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Amendments 138 and 139 relate to the creation, in the bill, of an unclear situation on LEZ enforcement. The bill does not make driving in an LEZ a criminal offence, but it introduces a vague power for ministers to create criminal offences by regulation. I am genuinely concerned about the ambiguity that that creates. If it is the Government’s intention to create a criminal offence, that should surely be in the bill. I would therefore be grateful if the cabinet secretary could clarify the intent behind those enabling powers, and what he envisages them being used for.
Likewise, I am keen to know why a decision was not taken to make driving in an LEZ a criminal offence from the outset.
Amendment 126 calls for regulations setting or changing penalty charges related to LEZs to be subject to the affirmative procedure, and my amendment 176 calls for regulations setting out who might be liable for LEZ charges to be subject to the affirmative procedure.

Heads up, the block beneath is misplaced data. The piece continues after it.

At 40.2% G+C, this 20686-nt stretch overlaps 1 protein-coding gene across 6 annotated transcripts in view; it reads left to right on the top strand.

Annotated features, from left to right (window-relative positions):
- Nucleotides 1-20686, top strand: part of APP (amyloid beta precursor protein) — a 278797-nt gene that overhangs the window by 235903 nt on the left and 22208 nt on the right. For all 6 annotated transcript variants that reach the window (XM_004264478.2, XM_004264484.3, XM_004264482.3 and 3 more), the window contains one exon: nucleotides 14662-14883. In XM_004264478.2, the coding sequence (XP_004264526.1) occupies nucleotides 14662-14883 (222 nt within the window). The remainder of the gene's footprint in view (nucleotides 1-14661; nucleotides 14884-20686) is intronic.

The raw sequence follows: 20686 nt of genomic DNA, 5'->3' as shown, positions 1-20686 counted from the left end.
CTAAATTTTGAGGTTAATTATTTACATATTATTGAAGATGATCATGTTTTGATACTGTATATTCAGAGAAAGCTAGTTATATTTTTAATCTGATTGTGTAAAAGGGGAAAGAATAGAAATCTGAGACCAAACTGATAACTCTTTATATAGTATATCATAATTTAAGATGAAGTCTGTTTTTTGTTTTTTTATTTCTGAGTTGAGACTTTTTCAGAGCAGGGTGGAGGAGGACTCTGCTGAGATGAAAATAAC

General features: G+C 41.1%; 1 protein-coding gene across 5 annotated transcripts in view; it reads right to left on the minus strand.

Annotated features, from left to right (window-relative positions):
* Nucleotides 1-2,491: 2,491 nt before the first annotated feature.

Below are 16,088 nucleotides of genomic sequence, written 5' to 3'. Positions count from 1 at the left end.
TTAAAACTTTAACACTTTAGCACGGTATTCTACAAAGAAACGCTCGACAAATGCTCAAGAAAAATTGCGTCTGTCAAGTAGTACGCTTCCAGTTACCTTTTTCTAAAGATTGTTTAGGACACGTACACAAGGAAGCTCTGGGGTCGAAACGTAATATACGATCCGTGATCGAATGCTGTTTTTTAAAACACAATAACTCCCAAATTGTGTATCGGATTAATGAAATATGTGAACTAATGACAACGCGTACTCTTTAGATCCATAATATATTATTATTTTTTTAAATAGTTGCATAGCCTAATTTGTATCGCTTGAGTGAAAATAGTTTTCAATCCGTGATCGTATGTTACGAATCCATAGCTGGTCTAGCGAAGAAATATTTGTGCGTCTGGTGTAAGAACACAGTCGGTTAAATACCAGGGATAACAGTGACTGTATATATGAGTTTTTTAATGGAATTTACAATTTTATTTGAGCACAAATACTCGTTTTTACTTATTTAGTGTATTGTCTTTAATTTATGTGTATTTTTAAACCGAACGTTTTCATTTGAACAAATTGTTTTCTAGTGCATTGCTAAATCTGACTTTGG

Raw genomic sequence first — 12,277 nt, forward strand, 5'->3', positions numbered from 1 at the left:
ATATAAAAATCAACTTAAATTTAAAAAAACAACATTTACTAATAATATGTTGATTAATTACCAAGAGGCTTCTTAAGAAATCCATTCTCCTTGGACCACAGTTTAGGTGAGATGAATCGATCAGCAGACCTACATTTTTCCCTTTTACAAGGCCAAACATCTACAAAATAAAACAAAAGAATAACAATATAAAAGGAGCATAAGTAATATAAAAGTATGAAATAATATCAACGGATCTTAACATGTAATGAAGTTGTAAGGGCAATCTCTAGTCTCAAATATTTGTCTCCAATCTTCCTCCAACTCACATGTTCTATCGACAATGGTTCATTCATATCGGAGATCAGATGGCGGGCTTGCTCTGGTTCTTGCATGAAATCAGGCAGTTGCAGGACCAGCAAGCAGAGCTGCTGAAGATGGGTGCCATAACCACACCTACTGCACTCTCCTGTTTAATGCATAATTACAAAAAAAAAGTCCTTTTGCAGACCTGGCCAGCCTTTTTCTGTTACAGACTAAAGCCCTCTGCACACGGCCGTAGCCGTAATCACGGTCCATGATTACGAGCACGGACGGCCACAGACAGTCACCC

Those are two important details, with significant consequences for drivers, and the decisions made in those regulations must be subject to adequate scrutiny. For that reason, I believe that they should have to be agreed by Parliament, under the affirmative procedure.
I welcome amendment 151 from Jamie Greene, which calls for regulations on traffic signs to be used in LEZs. The need for consistency in signage was a key issue highlighted to the REC Committee throughout the progress of the bill, and there is widespread agreement that that would be key to raising public awareness and encouraging compliance. I am happy to support amendment 151, which would ensure that that is the case.
I move amendment 138.